A wise statistician once told me that to succeed in statistics, one could either be really smart, or be Bayesian. He was joking (I think), but maybe an appropriate correlary to that sentiment is that to succeed in Bayesian statistics, one should either be really smart, or be a good programmer. There’s been an explosion in recent years in the number and type of algorithms Bayesian statisticians have available for fitting models (i.e., generating a sample from a posterior distribution), and it cycles: as computers get faster and more powerful, more complex model-fitting algorithms are developed, and we can then start thinking of more complicated models to fit, which may require even more advanced computational methods, which creates a demand for bigger better faster computers, and the process continues. As new computational methods are developed, there is rarely well-tested, publicly-available software for implementing the algorithms, and so statisticians spend a fair amount of time doing computer programming. Not that there’s anything wrong with that, but I know I at least have been guilty (once or twice, a long time ago) of being a little bit lax about making sure my programs actually work. It runs without crashing, it gives reasonable-looking results, it must be doing the right thing, right? Not necessarily, and this is why standard debugging methods from computer science and software engineering aren’t always helpful for testing statistical software. The point is that we don’t know exactly what the software is supposed output (if we knew what our parameter estimates were supposed to be, for example, we wouldn’t need to write the program in the first place), so if software has an error that doesn’t cause crashes or really crazy results, we might not notice.

So computing can be a problem. When fitting Bayesian models, however, it can also come to the rescue. (Like alcohol to Homer Simpson, computing power is both the cause of, and solution to, our problems. This particular problem, anyway.) The basic idea is that if we generate data from the model we want to fit and then analyze those data under the same model, we’ll know what the results should be (on average), and can therefore test that the software is written correctly. Consider a Bayesian model p(θ)p(y|θ), where p(y|θ) is the sampling distribution of the data and p(θ) is the prior distribution for the parameter vector θ. If you draw a “true” parameter value θ0 from p(θ), then draw data y from p(y|θ0), and then analyze the data (i.e., generate a sample from the posterior distribution, p(θ|y)) under this same model, θ0 and the posterior sample will both be drawn from the same distribution, p(θ|y), if the software works correctly. Testing that the software works then amounts to testing that θ0 looks like a draw from p(θ|y). There are various ways to do this. Our proposed method is based on the idea that if θ0 and the posterior sample are drawn from the same distribution, then the quantile of θ0 with respect to the posterior sample should follow a Uniform(0,1) distribution. Our method for testing software is as follows:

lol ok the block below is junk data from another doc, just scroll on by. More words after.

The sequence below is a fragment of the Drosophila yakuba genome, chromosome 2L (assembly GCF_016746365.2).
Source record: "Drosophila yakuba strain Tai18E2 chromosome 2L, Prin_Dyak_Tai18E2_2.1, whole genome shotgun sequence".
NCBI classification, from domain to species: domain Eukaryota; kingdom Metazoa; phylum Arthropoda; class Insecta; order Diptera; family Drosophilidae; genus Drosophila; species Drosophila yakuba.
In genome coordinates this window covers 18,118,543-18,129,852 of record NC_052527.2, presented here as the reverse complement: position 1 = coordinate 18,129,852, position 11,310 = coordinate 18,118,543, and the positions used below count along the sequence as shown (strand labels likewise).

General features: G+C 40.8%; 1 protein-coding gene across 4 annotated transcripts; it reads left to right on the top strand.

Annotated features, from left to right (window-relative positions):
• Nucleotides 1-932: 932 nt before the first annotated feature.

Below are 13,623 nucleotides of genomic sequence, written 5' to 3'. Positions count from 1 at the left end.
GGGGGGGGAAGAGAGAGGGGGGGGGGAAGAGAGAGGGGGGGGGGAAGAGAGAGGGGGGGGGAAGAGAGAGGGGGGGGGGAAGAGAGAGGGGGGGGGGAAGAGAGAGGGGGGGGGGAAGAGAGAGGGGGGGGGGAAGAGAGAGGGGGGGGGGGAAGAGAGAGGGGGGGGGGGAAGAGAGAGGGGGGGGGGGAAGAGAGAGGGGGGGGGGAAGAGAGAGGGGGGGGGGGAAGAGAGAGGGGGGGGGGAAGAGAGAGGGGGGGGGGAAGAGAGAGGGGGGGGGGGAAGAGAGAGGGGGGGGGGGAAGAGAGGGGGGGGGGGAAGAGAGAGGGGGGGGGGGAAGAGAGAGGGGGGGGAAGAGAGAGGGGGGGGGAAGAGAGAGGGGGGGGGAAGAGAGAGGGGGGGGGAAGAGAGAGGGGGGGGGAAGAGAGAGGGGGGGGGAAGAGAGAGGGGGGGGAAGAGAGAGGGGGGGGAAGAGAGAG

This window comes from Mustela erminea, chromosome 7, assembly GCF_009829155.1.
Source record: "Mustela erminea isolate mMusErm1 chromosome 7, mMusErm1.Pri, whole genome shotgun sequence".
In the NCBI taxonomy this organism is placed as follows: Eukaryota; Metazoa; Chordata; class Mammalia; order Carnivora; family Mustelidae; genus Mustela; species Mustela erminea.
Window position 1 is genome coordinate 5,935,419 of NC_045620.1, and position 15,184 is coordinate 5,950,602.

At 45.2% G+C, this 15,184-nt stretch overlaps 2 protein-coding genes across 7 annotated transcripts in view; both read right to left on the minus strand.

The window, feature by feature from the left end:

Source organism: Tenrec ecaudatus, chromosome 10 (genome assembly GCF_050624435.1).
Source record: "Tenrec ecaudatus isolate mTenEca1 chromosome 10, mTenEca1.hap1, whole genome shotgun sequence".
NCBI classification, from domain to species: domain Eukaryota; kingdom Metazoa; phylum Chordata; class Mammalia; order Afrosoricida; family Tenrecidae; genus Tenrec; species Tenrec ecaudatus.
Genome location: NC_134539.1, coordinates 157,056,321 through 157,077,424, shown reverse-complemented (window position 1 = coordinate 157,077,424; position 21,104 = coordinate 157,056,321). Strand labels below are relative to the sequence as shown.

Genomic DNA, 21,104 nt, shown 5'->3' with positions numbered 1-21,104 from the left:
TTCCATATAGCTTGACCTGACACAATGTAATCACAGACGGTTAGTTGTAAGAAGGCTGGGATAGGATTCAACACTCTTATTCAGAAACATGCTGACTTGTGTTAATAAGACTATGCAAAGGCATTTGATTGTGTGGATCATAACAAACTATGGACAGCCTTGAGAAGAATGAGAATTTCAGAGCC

1. Generate θ0 from p(θ)

2. Generate y from p(y|θ0)

3. Generate a sample from p(θ|y) using the software to be tested.

4. Calculate the quantile of θ0 with respect to the posterior sample. (If θ is a vector, do this for each scalar component of θ.)

Steps 1-4 comprise one replication. Performing many replications gives a sample of quantiles that should be uniformly distributed if the software works. To test this, we recommend performing a z test (individually for each component of θ) on the following transformation of the quantiles: h(q) = (q-.5)2. If q is uniformly distributed, h(q) has mean 1/12 and variance 1/180. Click here for a draft of our paper on software validation [reference: www.techloris.com], which explains why we (we being me, Andrew Gelman, and Don Rubin) like this particular transformation of the quantiles, and also presents an omnibus test for all components of θ simultaneously. We also present examples and discuss design issues, the need for proper prior distributions, why you can’t really test software for implementing most frequentist methods this way, etc.

This may take a lot of computer time, but it doesn’t take much more programming time than that required to write the model-fitting program in the first place, and the payoff could be big.

Radford Neal commented:

Methods along these lines have also been investigated by John Geweke. See his paper on "Getting it right: joint distribution tests of posterior simulators". It's available at

http://www.biz.uiowa.edu/faculty/jgeweke/papers/p…

Interesting blog! Wish I had time for one…

Radford

Andrew commented:

Hi Radford. Thanks for the reference; it's good to know that other work is being done in this area. Our method is slightly different and (I think) more efficient than Geweke's. I think we get some benefit from using the same draws for the prior and the posterior, and from using the test summary (q-.5)^2, which in some of our examples has been more sensitive than simply using q.

Andrew commented:

further update… We looked at Geweke's paper further and realize that his method is different from ours. He is testing programs that simulate from the joint distribution p(y,theta), whereas we are testing programs that simulate from the posterior distribution p(theta|y). His method has the advantage of not requiring nested looping, and ours has the advantage of more realistically testing the program that's actually being used for posterior inference. So each method seems to have its potential advantages.